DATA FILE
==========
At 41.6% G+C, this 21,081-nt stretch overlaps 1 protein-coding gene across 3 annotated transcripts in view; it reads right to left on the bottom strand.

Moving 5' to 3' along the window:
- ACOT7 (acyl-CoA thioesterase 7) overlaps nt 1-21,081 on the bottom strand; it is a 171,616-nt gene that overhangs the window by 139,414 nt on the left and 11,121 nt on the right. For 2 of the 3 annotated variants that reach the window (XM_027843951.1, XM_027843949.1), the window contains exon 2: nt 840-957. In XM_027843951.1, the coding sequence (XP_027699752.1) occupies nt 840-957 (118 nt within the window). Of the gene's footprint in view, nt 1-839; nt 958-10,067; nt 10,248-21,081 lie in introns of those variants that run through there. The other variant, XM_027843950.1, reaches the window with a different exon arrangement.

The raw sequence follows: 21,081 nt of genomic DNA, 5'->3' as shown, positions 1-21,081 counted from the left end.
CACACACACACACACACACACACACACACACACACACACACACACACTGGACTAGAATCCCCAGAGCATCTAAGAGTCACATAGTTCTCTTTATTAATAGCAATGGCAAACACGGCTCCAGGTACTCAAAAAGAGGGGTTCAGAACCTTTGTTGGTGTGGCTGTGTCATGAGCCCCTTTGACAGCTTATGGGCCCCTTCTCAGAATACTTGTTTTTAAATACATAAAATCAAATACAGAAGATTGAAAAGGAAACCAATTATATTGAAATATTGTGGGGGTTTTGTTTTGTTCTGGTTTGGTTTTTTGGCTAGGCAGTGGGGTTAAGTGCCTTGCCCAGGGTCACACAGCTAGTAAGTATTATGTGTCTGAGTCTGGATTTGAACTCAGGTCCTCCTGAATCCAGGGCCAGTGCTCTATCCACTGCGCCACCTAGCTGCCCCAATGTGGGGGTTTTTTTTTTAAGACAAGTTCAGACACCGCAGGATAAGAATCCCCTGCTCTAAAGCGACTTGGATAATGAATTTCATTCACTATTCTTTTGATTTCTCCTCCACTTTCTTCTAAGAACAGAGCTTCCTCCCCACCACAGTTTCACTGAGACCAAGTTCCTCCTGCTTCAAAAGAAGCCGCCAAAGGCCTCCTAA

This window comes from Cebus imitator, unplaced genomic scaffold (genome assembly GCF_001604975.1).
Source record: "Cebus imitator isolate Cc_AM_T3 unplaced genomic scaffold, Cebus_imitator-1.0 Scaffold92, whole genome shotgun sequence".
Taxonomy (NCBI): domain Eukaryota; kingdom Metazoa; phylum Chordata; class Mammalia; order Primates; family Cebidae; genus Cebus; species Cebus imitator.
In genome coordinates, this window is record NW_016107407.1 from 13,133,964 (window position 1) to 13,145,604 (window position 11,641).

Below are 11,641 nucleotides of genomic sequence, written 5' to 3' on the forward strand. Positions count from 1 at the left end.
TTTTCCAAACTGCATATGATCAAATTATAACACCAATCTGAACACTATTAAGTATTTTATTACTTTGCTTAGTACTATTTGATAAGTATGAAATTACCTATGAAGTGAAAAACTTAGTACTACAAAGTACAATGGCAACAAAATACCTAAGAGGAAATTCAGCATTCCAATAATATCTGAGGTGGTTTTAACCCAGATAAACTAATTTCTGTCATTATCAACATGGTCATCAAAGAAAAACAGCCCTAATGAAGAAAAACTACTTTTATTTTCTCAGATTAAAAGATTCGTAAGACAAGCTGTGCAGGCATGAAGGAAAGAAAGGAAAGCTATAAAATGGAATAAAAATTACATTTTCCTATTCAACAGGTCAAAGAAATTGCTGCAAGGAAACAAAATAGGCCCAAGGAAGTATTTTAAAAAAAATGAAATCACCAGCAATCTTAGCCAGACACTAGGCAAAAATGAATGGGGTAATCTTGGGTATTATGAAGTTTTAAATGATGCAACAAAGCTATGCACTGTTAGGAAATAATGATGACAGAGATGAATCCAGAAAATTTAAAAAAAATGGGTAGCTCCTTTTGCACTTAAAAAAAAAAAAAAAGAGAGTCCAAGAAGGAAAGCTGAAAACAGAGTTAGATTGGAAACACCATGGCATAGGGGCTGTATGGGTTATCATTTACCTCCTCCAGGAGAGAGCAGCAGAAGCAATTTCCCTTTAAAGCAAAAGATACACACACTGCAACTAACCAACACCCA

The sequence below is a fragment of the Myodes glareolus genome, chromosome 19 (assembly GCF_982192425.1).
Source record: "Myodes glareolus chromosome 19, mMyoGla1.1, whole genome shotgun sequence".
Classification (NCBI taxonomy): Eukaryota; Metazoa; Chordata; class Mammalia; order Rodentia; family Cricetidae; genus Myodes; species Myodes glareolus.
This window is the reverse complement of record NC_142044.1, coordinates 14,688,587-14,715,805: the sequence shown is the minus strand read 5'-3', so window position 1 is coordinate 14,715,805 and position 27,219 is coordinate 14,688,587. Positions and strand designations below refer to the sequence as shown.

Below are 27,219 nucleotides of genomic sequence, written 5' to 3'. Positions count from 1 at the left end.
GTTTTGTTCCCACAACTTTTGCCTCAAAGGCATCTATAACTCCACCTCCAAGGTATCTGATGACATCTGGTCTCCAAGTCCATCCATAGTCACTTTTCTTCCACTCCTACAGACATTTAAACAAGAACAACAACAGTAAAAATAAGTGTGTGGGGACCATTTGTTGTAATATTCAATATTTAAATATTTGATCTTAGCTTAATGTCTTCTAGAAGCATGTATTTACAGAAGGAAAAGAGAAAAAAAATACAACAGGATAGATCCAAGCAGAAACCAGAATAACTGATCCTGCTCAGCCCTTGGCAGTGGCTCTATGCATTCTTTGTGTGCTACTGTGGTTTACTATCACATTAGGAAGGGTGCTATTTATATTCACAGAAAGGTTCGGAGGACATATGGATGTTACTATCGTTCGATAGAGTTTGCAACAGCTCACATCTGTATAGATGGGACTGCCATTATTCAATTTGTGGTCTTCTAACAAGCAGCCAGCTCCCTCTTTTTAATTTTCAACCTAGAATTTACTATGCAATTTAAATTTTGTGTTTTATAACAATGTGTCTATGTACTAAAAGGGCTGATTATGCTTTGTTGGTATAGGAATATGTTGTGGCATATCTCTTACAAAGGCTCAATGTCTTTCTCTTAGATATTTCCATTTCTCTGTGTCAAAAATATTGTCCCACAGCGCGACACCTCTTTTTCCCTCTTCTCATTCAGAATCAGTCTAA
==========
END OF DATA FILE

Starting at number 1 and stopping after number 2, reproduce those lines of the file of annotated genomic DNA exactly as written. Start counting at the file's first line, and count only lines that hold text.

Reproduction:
At 41.6% G+C, this 21,081-nt stretch overlaps 1 protein-coding gene across 3 annotated transcripts in view; it reads right to left on the bottom strand.

Moving 5' to 3' along the window: